This week, President Joe Biden announced that companies with more than 100 employees will be required to mandate vaccines for COVID-19.
It was a striking step from the federal government to force vaccines to more than 100 million Americans who work at larger companies.
No one likes the government stepping in to tell people what to do. But at the same time, vaccines have been available for more than eight months and still millions choose not to get it.
Gov. Eric Holcomb — who weekly sat before Hoosiers discussing the state's COVID-19 response but hasn't conducted a public presser in nearly a half year since — weighed in after the mandate was announced.
"I believe the vaccine is the number one tool that will protect us and our loved ones against COVID-19. It is the tool that will end the pandemic. However, I strongly believe it’s not the state or federal government’s role to issue a vaccine mandate upon citizens and private businesses," Holcomb said.
"I believe it is fundamentally a citizen’s right to choose whether or not to get the vaccine. While I wish everyone would get the vaccine, we are a country built on this exact type of freedom," he added.
Unfortunately for Holcomb, wishing doesn't produce results, at least in this state.
As of Friday, about 45% of eligible Hoosiers age 12 and older still haven't become fully vaccinated. Weekly vaccine numbers haven't changed substantially in months.
That's been the case despite the state seeing its second-largest-ever surge in COVID-19 cases, hospitalizations and deaths.
The reality is that the vast majority of that new activity has come from the half of the state that's not vaccinated. Breakthrough cases among the state's vaccinated do happen, but more than 90% of the most serious impacts are being suffered by those who choose to — or in many cases adamantly refuse to — get vaccinated.
Unvaccinated Americans are 11 times more likely than unvaccinated Americans to die of COVID-19, the Centers for Disease Control reports.
On Friday, Parkview Health's chief quality and safety officer Dr. Jeff Boord noted that the region's facilities are filling and impacting service to everyone.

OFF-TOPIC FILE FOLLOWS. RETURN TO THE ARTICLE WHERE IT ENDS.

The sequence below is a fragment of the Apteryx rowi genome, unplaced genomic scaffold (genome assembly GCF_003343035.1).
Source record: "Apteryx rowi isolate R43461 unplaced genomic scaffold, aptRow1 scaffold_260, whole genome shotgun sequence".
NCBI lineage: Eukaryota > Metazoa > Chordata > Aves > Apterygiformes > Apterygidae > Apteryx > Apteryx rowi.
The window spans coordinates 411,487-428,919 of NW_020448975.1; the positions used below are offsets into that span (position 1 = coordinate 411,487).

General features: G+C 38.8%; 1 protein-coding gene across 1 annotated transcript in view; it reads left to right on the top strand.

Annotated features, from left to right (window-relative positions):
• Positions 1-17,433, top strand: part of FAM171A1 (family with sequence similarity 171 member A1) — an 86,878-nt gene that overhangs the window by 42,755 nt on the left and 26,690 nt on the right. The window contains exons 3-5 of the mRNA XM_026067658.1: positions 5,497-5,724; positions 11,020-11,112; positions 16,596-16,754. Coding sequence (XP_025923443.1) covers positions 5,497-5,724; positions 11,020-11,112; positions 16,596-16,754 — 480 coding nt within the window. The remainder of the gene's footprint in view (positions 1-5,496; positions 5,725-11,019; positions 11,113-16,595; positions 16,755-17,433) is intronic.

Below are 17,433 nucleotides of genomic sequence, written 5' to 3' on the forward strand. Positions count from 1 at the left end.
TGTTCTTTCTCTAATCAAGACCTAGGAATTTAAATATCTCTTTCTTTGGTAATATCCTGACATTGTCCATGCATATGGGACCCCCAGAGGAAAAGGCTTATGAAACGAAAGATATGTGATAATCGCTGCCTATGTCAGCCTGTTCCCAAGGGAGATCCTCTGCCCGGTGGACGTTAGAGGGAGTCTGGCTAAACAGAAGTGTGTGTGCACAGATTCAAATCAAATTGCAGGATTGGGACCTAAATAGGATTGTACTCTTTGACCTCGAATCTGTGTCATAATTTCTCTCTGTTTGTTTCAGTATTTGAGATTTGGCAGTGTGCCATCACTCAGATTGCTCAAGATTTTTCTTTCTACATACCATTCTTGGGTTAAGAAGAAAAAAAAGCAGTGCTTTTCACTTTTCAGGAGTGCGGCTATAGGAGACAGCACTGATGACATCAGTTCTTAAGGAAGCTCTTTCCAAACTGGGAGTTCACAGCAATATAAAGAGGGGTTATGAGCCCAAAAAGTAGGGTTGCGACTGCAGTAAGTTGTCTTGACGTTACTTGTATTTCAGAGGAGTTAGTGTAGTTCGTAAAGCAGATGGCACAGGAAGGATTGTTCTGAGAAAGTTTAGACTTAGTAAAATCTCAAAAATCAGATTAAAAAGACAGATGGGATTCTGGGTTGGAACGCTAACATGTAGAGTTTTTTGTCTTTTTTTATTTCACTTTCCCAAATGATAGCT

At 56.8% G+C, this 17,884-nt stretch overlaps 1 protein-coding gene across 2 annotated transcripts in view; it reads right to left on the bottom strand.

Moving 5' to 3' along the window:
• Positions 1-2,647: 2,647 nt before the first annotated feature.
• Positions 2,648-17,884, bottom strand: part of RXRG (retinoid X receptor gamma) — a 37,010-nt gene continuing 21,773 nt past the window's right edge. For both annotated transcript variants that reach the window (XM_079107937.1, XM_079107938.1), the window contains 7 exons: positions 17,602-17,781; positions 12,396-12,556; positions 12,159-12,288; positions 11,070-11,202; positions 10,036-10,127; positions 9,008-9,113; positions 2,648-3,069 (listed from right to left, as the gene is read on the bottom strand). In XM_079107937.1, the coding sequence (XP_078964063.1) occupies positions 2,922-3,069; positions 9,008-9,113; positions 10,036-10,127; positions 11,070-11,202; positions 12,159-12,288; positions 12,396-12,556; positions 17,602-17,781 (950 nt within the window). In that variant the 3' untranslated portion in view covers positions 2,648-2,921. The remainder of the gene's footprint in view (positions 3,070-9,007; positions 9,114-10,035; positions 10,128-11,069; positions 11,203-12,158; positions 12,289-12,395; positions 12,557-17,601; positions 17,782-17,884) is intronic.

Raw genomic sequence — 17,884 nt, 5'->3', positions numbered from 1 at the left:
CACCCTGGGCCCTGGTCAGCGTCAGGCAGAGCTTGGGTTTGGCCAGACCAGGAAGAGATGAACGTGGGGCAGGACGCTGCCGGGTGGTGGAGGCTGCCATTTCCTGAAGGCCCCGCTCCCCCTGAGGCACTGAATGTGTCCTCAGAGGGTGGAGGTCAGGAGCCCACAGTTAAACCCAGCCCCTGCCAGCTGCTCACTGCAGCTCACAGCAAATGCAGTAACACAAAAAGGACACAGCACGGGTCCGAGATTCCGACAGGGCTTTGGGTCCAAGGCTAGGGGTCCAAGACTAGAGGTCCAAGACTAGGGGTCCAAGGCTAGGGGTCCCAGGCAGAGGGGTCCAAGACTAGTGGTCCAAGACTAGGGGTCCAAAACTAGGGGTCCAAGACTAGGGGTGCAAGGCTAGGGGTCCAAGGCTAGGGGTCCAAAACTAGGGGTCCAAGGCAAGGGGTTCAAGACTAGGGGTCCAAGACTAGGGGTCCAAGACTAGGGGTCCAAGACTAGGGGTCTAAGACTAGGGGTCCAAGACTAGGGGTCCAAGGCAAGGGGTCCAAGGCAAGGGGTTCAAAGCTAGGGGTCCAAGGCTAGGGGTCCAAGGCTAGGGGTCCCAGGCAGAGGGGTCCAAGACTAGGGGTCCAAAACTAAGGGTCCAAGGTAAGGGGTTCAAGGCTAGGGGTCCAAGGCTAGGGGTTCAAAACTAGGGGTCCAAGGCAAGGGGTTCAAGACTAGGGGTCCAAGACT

“As our hospital census has increased, it has put increasing strain on our health care system and we are also seeing unprecedented numbers of patients arriving at our emergency departments and walk-in clinics related to the current COVID-19 surge,” Dr. Boord said.
We know vaccines are highly effective at preventing severe illness and death. We also know that serious adverse effects from vaccines are extremely rare. And we know that leaving the vaccine decision up to Hoosiers has resulted in about half of them not making it.
What we know, too, is that vaccine mandates are effective at getting people immunized.
As of the end of August, Purdue University reported that 90% of faculty members are vaccinated, along with 87% of students living in university housing. Overall, 80% of people at West Lafayette's campus are vaccinated, putting the campus ZIP Code in the top 3% of the state.
Numerous vaccines are required for children to be able to attend K-12 schools or universities. Some employers, notably in healthcare, require certain vaccines among staff members as a condition of employment. International travelers may be required to get updated vaccinated before heading overseas.
Vaccine mandates do smack of nanny state policy, but it's clear that COVID-19 primarily continues to pick off those who opt not to protect themselves.
That puts ongoing strain on the state's health care system. Illness, hospitalization and death cost the Hoosier economy in terms of lost productively and impacts the education of students. And the state continues losing people to a disease that is now highly preventable.
After eight months of asking nicely and bombarding people with facts up, down and sideways, Hoosiers may not like vaccine mandates, but at this point, what other choice is left to put an end to this pandemic?
Those who oppose mandates haven't exactly stepped up to the plate with better alternatives.